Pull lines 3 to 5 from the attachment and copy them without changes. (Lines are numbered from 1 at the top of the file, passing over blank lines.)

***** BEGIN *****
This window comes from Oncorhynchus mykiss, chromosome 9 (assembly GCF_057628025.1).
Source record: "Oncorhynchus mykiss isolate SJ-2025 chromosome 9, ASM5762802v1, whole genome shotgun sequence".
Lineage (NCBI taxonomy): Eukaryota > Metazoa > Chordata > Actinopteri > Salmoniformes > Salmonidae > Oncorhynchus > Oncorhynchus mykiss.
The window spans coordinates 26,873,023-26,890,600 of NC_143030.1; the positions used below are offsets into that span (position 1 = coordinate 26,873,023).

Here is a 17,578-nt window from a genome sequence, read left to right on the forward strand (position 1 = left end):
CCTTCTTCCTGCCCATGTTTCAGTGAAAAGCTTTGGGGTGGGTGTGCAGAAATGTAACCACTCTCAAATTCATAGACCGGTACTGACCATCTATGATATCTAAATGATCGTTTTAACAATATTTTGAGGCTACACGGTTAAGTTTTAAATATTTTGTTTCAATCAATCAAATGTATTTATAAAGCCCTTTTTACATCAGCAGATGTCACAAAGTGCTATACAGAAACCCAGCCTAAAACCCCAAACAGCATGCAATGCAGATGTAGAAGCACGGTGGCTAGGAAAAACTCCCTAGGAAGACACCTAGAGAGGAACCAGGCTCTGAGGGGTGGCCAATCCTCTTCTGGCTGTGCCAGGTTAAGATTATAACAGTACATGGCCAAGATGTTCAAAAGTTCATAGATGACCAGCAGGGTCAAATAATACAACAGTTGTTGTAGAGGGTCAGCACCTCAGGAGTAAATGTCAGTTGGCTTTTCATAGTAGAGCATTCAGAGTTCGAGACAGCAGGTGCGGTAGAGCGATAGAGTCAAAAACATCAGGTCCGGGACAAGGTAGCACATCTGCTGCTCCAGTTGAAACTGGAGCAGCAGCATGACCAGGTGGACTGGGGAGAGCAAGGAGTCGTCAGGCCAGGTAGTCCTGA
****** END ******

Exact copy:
Lineage (NCBI taxonomy): Eukaryota > Metazoa > Chordata > Actinopteri > Salmoniformes > Salmonidae > Oncorhynchus > Oncorhynchus mykiss.
The window spans coordinates 26,873,023-26,890,600 of NC_143030.1; the positions used below are offsets into that span (position 1 = coordinate 26,873,023).

Here is a 17,578-nt window from a genome sequence, read left to right on the forward strand (position 1 = left end):